AI-powered chatbot tutors will likely revolutionize traditional education and benefit students with one-on-one training, according to a University of California, Berkeley professor of computer science.
ChatGPT has already made its mark among students, as younger generations rushed to use the chatbot that can mimic human conversation when it was released last year. Berkeley professor and leading AI expert Stuart Russell speculates that as the technology evolves, it could revolutionize traditional education with ChatGPT-style personalized tutors.
“Education is the biggest benefit that we can look for in the next few years,” Russell told the Guardian of AI’s potential impact on education. “It ought to be possible within a few years, maybe by the end of this decade, to be delivering a pretty high quality of education to every child in the world. That’s potentially transformative.”
Russell, who was in Geneva last week for the UN’s AI for Good Global Summit, argued that personalized chatbots could possibly cover “most material through to the end of high school” for students, all from their cell phone or computer.
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Berkeley Professor of Computer Science, director of the Center for Intelligent Systems, and co-author of the standard textbook Artificial Intelligence: a Modern Approach”, Stuart Russell, gives his conference at the International Joint Conference on Artificial Intelligence in Buenos Aires on July 29, 2015 AFP PHOTO / JUAN MABROMATA (Photo credit should read JUAN MABROMATA/AFP via Getty Images) (Getty Images)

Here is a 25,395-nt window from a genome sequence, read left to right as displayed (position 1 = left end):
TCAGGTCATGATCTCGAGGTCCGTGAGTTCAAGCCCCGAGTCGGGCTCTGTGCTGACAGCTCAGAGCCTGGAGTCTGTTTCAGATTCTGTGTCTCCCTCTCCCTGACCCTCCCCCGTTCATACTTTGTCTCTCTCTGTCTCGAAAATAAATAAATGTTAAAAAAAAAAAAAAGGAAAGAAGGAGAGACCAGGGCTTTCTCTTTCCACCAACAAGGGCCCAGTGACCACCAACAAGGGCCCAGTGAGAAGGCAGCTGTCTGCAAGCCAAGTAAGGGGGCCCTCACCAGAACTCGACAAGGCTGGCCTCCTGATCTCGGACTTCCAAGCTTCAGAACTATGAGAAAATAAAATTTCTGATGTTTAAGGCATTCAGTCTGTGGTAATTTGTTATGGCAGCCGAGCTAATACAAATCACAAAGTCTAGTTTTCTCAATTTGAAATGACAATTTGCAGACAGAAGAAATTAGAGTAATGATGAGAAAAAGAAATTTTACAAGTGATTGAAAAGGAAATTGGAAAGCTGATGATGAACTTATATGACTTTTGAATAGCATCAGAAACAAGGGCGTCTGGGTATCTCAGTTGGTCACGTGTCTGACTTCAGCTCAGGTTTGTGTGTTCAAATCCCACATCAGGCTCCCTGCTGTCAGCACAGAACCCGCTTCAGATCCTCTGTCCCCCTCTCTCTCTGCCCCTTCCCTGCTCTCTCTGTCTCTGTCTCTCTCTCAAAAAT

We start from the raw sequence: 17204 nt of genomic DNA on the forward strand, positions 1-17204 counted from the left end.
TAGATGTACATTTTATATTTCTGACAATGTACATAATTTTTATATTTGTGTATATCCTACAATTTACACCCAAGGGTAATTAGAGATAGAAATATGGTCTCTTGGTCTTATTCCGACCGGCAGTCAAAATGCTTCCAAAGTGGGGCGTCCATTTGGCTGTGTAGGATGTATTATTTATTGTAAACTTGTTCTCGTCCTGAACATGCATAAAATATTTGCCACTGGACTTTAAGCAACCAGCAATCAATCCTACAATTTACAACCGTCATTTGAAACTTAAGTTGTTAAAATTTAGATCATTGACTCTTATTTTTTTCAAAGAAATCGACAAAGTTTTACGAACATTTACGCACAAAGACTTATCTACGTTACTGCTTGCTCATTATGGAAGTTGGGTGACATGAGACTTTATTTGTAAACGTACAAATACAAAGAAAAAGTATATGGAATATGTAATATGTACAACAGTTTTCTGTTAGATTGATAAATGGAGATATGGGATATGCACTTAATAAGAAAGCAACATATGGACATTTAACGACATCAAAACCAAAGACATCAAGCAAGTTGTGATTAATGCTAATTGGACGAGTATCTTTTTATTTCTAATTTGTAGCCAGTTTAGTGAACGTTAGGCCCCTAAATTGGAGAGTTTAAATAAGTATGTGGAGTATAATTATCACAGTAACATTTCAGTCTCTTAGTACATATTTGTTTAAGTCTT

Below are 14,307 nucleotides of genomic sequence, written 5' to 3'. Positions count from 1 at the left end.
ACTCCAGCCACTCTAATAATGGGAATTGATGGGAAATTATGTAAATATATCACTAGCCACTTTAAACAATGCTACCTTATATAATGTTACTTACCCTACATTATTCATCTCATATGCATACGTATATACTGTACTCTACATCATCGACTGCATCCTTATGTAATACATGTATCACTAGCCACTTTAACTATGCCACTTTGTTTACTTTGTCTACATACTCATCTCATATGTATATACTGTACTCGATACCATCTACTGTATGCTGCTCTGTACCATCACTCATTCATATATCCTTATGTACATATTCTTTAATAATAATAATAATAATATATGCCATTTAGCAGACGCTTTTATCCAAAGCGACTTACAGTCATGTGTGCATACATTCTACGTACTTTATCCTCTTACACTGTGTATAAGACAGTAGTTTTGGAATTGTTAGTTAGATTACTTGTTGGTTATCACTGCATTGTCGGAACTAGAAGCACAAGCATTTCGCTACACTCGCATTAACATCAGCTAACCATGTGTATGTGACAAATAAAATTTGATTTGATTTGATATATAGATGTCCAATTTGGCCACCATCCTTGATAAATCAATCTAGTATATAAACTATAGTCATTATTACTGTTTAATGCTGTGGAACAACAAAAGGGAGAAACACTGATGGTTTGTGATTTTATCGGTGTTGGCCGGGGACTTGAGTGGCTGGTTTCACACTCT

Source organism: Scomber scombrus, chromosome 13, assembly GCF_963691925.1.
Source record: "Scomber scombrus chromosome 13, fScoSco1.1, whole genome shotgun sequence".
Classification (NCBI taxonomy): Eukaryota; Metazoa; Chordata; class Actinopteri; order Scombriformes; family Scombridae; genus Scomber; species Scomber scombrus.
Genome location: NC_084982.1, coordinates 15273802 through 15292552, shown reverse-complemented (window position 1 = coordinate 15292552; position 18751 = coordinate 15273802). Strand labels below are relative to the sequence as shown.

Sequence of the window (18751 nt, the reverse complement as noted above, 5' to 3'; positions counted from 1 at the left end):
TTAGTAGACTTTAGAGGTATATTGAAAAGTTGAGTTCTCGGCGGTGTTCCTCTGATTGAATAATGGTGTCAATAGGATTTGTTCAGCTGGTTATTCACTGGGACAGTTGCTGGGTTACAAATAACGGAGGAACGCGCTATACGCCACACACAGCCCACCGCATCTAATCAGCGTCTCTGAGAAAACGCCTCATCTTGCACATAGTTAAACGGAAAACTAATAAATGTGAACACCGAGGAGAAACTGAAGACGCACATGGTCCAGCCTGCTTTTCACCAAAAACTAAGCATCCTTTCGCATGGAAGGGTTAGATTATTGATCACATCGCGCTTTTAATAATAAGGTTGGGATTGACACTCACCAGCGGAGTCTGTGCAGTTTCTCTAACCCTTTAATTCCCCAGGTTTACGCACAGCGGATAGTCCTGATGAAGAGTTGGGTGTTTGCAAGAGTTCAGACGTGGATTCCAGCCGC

OpenAI is currently testing a virtual tutor program powered by GPT-4, according to an announcement of a partnership with an education nonprofit in March. The program “functions as both a virtual tutor for students and a classroom assistant for teachers,” OpenAI said in its announcement.
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Russell said studies show that one-on-one tutoring is two or three times more beneficial to students compared to traditional classroom learning. He told the Guardians that there will likely be “reasonable fears” among teachers and their unions of “fewer teachers being employed – possibly even none.” He noted to Fox News Digital, however, that he doesn’t “necessarily” believe that scenario will play out, and is more focused “on the potential added value from AI tutors” than the bots replacing teachers.
“If I were the government or the school district, and there’s an opportunity to double the quality of education – getting most kids to college level by the age of 11 or 12 – with 25% more teachers, I would take this deal,” Russell told Fox News Digital. “The teachers would work as guides with small groups of kids, also helping them to learn to collaborate and so on, rather than teaching one lesson to a large class.”
An empty classroom. (iStock)
When asked about using AI in the classroom, a spokesperson for the National Education Association directed Fox News Digital to a resolution the labor union passed at its annual meeting detailing the use of AI must “support the needs of students and educators,” “be equitable, accessible, and inclusive,” and not include any bias.